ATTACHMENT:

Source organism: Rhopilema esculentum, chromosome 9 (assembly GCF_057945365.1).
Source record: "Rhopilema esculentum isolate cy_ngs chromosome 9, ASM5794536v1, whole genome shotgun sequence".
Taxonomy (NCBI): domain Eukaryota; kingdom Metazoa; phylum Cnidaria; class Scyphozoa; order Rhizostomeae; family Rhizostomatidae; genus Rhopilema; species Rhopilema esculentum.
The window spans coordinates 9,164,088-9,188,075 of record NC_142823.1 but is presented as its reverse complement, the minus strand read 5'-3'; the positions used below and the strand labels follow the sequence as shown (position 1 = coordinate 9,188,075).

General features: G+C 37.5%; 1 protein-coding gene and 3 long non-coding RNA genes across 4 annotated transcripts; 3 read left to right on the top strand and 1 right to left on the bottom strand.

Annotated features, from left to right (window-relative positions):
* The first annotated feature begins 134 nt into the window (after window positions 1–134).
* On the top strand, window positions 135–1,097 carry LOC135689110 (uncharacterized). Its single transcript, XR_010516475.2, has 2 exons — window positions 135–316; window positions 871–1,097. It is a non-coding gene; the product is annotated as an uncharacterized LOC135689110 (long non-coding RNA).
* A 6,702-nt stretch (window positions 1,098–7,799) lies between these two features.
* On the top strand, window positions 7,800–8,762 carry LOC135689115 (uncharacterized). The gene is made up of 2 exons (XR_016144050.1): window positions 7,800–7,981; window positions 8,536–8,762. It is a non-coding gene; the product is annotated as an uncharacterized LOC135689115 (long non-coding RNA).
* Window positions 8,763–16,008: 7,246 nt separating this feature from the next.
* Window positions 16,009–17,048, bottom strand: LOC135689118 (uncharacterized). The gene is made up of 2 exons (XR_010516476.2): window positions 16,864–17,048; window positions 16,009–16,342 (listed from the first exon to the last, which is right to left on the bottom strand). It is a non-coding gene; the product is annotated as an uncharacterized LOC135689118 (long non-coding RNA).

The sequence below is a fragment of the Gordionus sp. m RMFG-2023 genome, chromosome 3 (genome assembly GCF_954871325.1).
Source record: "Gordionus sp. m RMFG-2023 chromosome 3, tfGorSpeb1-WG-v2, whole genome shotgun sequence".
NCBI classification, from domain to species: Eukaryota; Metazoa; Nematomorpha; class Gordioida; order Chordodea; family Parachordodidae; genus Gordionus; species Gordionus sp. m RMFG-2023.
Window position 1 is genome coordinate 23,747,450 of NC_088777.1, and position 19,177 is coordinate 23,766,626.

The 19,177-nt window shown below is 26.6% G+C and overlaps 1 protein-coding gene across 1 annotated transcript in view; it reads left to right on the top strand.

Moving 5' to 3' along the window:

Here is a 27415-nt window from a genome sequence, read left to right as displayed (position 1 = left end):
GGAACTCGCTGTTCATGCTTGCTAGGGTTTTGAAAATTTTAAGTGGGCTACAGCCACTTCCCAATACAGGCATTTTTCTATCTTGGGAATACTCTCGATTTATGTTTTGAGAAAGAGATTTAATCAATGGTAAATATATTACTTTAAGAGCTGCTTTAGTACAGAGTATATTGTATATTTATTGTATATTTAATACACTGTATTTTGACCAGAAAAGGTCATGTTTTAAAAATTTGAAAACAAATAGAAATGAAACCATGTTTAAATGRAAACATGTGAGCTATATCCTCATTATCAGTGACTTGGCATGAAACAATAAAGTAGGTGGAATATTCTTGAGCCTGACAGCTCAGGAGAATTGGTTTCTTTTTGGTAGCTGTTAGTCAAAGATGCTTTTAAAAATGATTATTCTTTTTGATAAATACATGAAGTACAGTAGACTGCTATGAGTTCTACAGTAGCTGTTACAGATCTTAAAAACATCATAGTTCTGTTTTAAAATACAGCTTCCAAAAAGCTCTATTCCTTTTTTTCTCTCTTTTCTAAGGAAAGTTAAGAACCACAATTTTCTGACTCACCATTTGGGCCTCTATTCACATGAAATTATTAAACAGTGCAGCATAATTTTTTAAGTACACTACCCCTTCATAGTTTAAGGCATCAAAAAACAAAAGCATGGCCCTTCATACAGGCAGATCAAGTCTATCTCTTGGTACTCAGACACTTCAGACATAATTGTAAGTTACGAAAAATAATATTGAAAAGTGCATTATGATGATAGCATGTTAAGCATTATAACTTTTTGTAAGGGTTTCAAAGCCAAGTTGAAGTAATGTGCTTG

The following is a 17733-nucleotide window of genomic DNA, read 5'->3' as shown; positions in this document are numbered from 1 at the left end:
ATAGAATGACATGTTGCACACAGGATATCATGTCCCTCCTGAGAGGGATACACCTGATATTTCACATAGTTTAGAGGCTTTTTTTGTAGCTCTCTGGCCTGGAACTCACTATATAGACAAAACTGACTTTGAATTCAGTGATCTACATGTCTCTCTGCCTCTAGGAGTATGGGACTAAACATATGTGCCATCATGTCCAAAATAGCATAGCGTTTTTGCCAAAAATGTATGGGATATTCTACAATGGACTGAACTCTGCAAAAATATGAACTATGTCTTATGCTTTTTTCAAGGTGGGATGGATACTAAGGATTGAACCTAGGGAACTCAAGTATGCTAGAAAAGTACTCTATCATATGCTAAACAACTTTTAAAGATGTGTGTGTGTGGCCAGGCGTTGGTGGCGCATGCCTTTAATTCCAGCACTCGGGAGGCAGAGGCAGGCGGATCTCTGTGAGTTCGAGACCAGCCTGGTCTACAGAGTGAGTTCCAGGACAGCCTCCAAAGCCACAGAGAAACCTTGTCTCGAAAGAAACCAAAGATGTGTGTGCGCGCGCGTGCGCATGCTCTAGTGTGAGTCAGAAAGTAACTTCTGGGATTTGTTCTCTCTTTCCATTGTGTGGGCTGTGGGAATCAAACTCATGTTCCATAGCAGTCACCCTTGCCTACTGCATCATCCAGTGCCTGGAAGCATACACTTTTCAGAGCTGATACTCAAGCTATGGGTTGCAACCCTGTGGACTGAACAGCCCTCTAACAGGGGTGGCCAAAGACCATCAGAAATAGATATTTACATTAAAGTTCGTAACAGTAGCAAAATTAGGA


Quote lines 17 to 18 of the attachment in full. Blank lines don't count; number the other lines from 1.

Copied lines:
The 19,177-nt window shown below is 26.6% G+C and overlaps 1 protein-coding gene across 1 annotated transcript in view; it reads left to right on the top strand.

Moving 5' to 3' along the window: